Francisco knows how lonely Hank is this evening with the loss of the one man who counts. Hank says he will have to work that much harder now that Danagger has gone, and Francisco asks just how much he can take. Francisco tells Hank he is the last moral man left in the world. He has placed moral action into material form at the steel mill, but he has not held to the purpose of his life as clearly as he has held to the purpose of his mills. Hank developed Rearden Metal to make money but has not. The fruits of his labors were taken from him, and he was punished for his success. He had wanted his rail to be used by those who were his equals like Ellis Wyatt, those who were his moral equals like Eddie Willers, but not by the looters and failures of the world who proclaim that Hank is their slave because of his genius. The people reaping the fruits of Hank’s labors are those who proclaim a right to another man’s effort. Hank is putting his virtue in the service of evil. He has left the deadliest weapon in the hands of his enemies: their moral code. Francisco tells him the reason he is drawn to Francisco is that he has given Hank a moral sanction. Hank has made the mistake of accepting undeserved guilt. He has accepted the need of the looters as a reason for his own destruction. If Hank saw Atlas suffering but still trying to hold the world aloft, what would he advise? “To shrug,” Francisco finishes.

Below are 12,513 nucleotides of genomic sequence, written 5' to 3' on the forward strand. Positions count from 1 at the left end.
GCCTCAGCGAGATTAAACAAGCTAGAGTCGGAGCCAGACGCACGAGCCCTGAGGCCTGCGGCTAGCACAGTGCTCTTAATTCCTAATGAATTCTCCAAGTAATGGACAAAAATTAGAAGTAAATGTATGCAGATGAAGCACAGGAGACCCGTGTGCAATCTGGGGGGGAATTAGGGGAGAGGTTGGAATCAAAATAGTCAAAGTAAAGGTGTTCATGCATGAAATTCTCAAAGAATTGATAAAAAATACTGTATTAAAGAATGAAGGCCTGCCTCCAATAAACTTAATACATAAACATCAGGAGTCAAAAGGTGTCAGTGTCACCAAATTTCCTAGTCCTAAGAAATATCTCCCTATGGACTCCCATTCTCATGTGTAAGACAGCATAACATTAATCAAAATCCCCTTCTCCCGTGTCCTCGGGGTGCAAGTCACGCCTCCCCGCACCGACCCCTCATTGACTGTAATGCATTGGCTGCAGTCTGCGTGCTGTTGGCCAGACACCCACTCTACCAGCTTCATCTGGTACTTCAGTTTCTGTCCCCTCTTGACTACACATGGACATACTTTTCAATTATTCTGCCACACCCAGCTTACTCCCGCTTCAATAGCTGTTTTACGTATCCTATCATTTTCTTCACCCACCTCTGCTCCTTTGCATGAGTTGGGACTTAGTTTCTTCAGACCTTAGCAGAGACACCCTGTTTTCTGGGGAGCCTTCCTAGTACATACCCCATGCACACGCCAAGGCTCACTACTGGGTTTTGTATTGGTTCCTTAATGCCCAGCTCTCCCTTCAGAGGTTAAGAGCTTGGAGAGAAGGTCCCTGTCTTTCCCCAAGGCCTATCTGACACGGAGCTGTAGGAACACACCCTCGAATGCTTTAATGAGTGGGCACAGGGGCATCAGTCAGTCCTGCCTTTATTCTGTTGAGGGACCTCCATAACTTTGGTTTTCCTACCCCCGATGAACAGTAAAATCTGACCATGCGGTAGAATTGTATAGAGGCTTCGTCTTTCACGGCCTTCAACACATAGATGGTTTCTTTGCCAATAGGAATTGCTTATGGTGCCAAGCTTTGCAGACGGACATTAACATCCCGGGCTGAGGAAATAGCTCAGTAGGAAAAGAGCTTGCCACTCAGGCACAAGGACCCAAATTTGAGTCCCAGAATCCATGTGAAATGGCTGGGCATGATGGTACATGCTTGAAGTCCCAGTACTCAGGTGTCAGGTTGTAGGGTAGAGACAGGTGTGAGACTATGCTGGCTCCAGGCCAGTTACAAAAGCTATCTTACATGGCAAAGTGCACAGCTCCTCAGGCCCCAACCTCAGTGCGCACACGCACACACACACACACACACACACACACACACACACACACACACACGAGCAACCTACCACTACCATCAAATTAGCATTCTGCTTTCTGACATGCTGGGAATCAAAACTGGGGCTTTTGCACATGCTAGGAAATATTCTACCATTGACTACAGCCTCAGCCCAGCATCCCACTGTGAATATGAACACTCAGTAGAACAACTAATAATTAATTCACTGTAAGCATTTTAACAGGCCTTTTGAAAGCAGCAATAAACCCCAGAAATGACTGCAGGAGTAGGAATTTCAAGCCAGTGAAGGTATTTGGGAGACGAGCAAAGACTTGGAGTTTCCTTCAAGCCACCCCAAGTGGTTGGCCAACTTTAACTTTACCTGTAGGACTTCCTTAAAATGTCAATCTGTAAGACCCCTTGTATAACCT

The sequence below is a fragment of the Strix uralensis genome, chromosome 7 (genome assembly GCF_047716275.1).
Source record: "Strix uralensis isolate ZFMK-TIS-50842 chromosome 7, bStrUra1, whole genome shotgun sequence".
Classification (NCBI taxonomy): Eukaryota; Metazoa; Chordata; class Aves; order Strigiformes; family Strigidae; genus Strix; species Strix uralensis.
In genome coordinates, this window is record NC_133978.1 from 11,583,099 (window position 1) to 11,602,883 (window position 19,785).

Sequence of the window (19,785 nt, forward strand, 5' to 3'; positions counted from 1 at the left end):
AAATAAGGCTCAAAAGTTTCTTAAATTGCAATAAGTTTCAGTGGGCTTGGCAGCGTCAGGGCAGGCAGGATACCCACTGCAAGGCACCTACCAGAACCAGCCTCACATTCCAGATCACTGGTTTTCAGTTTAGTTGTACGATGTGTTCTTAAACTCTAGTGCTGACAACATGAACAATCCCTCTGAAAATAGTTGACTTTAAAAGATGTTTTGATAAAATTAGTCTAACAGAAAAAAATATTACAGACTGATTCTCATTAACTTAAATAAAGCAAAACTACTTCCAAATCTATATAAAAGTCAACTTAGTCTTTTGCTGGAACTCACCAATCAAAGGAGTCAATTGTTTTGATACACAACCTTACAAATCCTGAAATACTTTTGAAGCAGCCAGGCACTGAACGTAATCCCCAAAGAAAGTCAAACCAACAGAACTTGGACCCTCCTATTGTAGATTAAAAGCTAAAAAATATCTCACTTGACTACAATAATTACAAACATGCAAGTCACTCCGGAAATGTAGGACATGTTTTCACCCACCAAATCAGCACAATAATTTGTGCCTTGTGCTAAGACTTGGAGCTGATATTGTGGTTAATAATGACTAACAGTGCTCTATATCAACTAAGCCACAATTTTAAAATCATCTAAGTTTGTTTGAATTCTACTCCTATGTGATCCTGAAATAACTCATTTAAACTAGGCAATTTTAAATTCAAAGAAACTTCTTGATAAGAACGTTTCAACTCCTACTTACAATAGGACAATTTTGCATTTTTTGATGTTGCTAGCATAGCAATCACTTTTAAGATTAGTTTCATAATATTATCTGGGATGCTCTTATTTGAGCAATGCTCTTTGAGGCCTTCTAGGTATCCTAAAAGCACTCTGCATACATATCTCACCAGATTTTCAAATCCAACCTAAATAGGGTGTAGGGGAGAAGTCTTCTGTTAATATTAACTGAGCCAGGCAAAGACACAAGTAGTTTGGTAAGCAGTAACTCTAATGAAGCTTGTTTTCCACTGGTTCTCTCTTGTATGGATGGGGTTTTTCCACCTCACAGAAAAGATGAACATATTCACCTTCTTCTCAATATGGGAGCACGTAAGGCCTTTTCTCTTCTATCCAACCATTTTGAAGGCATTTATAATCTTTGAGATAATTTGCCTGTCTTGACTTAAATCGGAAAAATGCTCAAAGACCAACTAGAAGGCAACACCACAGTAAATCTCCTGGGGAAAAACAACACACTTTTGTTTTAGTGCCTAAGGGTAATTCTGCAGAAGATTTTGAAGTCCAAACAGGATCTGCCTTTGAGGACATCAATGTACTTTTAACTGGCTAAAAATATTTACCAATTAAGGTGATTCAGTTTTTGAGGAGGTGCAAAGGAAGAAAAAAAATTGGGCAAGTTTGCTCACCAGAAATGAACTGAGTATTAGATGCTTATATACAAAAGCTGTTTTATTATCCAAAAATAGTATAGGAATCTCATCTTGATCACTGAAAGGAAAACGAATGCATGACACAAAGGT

Francisco d’Anconia’s recruitment of Hank Rearden is almost consummated when an alarm goes off signaling a breakout at a furnace. Francisco and Hank run to the furnace, and at lightning speed and with astonishing expertise Francisco flings fire clay into the gap, an art form Hank thought had died out years ago. Hank joins him and watches Francisco grinning widely. Hank realizes that he has met the real Francisco d’Anconia. But Francisco misjudges a throw, loses his balance, and Hank saves him from incineration. Once the breakout is contained, Francisco gives orders to the men at the plant, and Hank approves because every word is correct procedure.